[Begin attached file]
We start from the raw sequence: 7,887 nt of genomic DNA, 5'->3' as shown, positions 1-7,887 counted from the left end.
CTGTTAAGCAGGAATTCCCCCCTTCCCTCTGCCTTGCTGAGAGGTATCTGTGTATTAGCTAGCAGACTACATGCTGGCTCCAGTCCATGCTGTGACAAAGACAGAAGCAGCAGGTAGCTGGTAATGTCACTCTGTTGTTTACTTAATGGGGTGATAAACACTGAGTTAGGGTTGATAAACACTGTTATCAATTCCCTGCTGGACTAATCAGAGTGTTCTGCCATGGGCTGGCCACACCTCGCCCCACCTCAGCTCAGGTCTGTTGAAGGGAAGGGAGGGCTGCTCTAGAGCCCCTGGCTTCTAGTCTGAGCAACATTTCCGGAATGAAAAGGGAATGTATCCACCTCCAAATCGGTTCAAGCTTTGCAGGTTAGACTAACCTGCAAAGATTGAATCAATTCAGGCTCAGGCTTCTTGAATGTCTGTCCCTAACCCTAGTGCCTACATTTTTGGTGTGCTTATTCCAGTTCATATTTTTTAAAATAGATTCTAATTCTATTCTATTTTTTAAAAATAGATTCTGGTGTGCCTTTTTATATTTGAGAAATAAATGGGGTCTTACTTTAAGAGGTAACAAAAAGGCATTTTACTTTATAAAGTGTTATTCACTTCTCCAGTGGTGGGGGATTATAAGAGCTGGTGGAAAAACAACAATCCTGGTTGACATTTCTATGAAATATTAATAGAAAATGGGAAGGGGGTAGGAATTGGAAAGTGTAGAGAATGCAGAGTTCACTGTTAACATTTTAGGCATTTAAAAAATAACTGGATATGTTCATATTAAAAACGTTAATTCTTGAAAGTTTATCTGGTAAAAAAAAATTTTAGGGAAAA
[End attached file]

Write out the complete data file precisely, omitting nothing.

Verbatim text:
We start from the raw sequence: 7,887 nt of genomic DNA, 5'->3' as shown, positions 1-7,887 counted from the left end.
CTGTTAAGCAGGAATTCCCCCCTTCCCTCTGCCTTGCTGAGAGGTATCTGTGTATTAGCTAGCAGACTACATGCTGGCTCCAGTCCATGCTGTGACAAAGACAGAAGCAGCAGGTAGCTGGTAATGTCACTCTGTTGTTTACTTAATGGGGTGATAAACACTGAGTTAGGGTTGATAAACACTGTTATCAATTCCCTGCTGGACTAATCAGAGTGTTCTGCCATGGGCTGGCCACACCTCGCCCCACCTCAGCTCAGGTCTGTTGAAGGGAAGGGAGGGCTGCTCTAGAGCCCCTGGCTTCTAGTCTGAGCAACATTTCCGGAATGAAAAGGGAATGTATCCACCTCCAAATCGGTTCAAGCTTTGCAGGTTAGACTAACCTGCAAAGATTGAATCAATTCAGGCTCAGGCTTCTTGAATGTCTGTCCCTAACCCTAGTGCCTACATTTTTGGTGTGCTTATTCCAGTTCATATTTTTTAAAATAGATTCTAATTCTATTCTATTTTTTAAAAATAGATTCTGGTGTGCCTTTTTATATTTGAGAAATAAATGGGGTCTTACTTTAAGAGGTAACAAAAAGGCATTTTACTTTATAAAGTGTTATTCACTTCTCCAGTGGTGGGGGATTATAAGAGCTGGTGGAAAAACAACAATCCTGGTTGACATTTCTATGAAATATTAATAGAAAATGGGAAGGGGGTAGGAATTGGAAAGTGTAGAGAATGCAGAGTTCACTGTTAACATTTTAGGCATTTAAAAAATAACTGGATATGTTCATATTAAAAACGTTAATTCTTGAAAGTTTATCTGGTAAAAAAAAATTTTAGGGAAAA